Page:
Fire and Ice, by Claudia Pfeil of Krefeld, Germany

While I think the above quilt is beautiful, I think this trend has gotten out of hand. In the early 1990s I entered a large bed-sized quilt (quilts are not identified anymore as “bed quilts,” that idea having faded as it seems the main thrust of quilting now is about art, design and its decorative function); this quilt was evaluated by a team of three judges as it was a juried show. No noticeable faults with my piecing or design, but one judge scrawled, “Not enough quilting.”

I think that was the year that two quilts were exhibited at the back of the hall, covered in heavily quilted design and crystals for accent. Multi-colored threads outlined feathers, swirls, circles, and a dragon (if I remember correctly). We were in awe. We all had a crush on this new boy in town.

Now the heavily quilted are at the front of the hall, strutting their stuff and this influence has had some unfortunate effects, I think. Case in point is the quilt below.

In this first picture, the appliqued vases and flowers of baskets have the full stage, but upon closer inspection. . .

. . . the quilting obscures the images, even competing for attention. I found this to be sad, as the handiwork done by the quilter was beautiful and precise, but the quilt was marred by the quilting–lots of quilting–in between each petal and flower. I think a simple gridded design in the background would have served the quilt much better.

This quilt gets the balance correct. Suzanne Marshall writes that her “quilt is adapted from a 17th century Norwegian tapestry that depicts the Legend of Guimar, the knight who shot a deer but whose arrow returned to injure the hunter.” The entire quilt is show below.

The Legend of Guimar, by Suzanne Marshall of Clayton, Missouri

Every quilt show has its Ugly Quilt and I found this year’s. It was in a group exhibit (otherwise I’m sure it would not have gotten in). Nearly every element has gone awry–from the choice of color and the applique technique to the quilting, which again, is too much, much too much, obscuring what little there might have been to redeem this sad quilt. I admit I have a few pieces which might qualify for this honor–all quilters do.

Even though this one has won top awards, I think it also qualifies in my book as one of the candidates for the Ugly Quilt.

The quilting really works in this quilt, and it is used to bring out the texture of the turtle and the motion of the water. The quilting complements what is going on in the design, instead of competing or obscuring it.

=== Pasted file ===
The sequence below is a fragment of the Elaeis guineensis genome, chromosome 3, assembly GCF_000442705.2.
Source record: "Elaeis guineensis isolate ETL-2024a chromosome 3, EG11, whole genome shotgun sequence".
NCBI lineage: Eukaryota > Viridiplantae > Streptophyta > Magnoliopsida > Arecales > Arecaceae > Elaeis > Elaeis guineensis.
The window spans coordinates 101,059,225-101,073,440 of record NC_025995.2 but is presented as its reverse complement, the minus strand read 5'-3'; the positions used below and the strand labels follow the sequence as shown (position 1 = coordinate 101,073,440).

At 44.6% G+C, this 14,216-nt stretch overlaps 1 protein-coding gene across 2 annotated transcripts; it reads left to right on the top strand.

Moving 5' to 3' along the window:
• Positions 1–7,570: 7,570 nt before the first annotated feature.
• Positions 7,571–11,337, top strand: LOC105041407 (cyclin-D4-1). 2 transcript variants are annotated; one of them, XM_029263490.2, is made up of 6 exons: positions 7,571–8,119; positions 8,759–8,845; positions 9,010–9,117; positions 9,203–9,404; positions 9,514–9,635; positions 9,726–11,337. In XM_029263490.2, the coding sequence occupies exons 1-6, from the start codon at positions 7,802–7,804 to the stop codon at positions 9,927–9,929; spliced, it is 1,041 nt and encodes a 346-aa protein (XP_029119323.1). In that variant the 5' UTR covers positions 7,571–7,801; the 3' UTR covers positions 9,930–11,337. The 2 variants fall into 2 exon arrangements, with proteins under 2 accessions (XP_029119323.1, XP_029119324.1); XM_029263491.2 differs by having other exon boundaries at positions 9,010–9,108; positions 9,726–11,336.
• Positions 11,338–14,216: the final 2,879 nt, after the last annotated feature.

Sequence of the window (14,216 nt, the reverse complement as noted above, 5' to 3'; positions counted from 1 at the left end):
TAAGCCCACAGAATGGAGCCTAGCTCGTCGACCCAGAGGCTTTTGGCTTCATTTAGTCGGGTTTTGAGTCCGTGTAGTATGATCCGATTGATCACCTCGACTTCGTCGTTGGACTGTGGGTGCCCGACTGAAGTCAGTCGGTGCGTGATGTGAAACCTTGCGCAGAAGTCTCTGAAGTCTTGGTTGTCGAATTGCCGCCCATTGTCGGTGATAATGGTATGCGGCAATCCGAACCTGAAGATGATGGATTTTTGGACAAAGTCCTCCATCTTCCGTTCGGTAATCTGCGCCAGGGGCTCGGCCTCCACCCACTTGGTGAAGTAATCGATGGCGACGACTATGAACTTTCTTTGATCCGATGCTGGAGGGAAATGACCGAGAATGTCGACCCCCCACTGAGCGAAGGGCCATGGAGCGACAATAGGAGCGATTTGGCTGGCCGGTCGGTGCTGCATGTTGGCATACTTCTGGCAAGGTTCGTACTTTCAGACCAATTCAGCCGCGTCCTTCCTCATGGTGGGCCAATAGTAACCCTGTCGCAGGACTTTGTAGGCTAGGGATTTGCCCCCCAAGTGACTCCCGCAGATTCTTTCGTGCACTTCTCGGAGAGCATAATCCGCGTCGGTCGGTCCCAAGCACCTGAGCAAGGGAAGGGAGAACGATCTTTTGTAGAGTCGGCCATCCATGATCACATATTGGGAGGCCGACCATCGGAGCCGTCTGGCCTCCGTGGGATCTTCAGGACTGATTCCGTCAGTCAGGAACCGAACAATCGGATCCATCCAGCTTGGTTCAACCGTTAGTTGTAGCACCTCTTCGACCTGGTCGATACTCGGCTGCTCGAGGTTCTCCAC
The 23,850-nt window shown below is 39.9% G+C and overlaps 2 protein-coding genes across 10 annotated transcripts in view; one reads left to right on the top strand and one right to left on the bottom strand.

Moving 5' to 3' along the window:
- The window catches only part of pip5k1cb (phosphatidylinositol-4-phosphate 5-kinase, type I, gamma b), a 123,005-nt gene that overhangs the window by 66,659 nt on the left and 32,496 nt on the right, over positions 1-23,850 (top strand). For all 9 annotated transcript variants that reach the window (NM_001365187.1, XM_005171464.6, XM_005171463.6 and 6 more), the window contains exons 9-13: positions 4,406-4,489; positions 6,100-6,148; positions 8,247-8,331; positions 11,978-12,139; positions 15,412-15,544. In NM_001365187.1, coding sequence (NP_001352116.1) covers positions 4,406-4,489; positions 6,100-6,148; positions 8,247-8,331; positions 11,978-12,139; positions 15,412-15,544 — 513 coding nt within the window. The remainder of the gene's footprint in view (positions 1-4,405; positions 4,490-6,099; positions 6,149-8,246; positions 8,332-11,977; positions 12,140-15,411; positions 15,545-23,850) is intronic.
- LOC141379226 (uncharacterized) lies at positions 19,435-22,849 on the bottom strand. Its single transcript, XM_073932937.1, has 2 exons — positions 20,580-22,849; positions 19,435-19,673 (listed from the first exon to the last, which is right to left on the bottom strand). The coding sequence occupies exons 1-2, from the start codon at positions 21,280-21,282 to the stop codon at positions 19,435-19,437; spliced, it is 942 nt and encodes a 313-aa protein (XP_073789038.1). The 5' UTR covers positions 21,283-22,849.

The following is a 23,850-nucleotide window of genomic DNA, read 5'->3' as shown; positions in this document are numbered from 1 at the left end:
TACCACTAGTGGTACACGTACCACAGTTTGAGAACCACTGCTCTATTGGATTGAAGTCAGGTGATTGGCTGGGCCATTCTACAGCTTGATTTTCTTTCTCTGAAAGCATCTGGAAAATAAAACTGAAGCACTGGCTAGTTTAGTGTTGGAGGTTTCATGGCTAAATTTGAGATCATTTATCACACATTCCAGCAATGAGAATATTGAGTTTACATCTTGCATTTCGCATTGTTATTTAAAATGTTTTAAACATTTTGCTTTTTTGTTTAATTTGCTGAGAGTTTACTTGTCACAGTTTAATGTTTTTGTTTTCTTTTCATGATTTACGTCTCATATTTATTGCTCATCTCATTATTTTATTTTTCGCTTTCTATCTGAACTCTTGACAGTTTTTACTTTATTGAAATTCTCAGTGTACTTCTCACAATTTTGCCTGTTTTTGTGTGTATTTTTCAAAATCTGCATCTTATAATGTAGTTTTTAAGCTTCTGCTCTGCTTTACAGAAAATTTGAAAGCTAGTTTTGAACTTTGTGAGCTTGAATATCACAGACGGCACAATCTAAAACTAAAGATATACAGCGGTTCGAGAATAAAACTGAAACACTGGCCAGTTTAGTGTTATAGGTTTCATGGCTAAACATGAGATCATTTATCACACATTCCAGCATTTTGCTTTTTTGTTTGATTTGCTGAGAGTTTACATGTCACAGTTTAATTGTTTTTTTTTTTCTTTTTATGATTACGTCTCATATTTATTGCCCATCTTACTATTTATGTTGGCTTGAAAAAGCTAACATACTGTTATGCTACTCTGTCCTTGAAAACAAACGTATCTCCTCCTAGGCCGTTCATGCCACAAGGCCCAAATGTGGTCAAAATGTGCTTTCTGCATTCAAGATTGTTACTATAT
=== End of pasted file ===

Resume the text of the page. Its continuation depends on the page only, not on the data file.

Hawaiian Green Sea Turtle, by Cheryl Spalding of Portland, Oregon
Quilted by Karen Saltzberg


Another idea I follow is design, and try to apply the basics of good design: does what the quilter intended come forward in his or her use of basic composition, inventiveness? Do the colors and the tonalities balance, in other words, is it harmonious? Does it add something to the quilt conversation, or is it merely echoing what has gone on before? I must add that I tend to be in the latter group of followers, often repeating what I’ve seen before. (Someday, I always say, I’ll think of the next 10% new idea. . .)

Here are some that caught my (untrained) eye.

Puppies, a la Andy Warhol

Pup Art, by Nancy S. Brown of Oakland, California

Christmas Chickadee, by David M. Taylor of Steamboat Springs, Colorado
The inclusion of the Christmas tree light elevates it from a simple nature scene into a conversation.

A Summer Parade, by Joanell Connolly of Huntington Beach, California

The Moment of Inspiration, by Sandy Curran of Newport News, Virginia
Hitchcock keeping an eye on these birds was what pulled me in, but I also liked the reference to the film by the inclusion of “sprocket holes” on the side of the quilt.

Memories of Monet, by Joen Wolfrom
Joen Wolfrom’s quilt works well on so many levels. It’s the first I’ve seen of hers in many years. She’d stopped quilting for a while when her hand was injured in a dog attack.

Colors Unfurled, aka, If Betsy Ross Had My Stash, by Maria C. Shell of Anchorage, Alaska
Great use of quilting blocks and traditional motifs to create a flag. Depictions of the flag in red, white and blue are found a lot at quilt shows (we’re a patriotic bunch, I guess) but this one, with its brights and bolds was a real stunner. It’s huge, probably 9 feet long by 5 feet tall.

Love the paper doll blocks, swimming fish, flags–this quilt has everything!

A crazy-quilt version of the flag. This is a new idea as well, as most depictions are traditionally pieced.

Betsy Ross Never Imagined This, by Nancy McLerran of Santa Rosa, California

Play Dead (Guns Kill Children), by Janice Pennington of San Diego, California
Quilted by Laurie Daniells
Nostalgic fabrics, reproductions of designs from earlier days, are used in a quilt that makes a statement against handgun violence.

Enjoy these for now. I’ll try to get a few more posted later.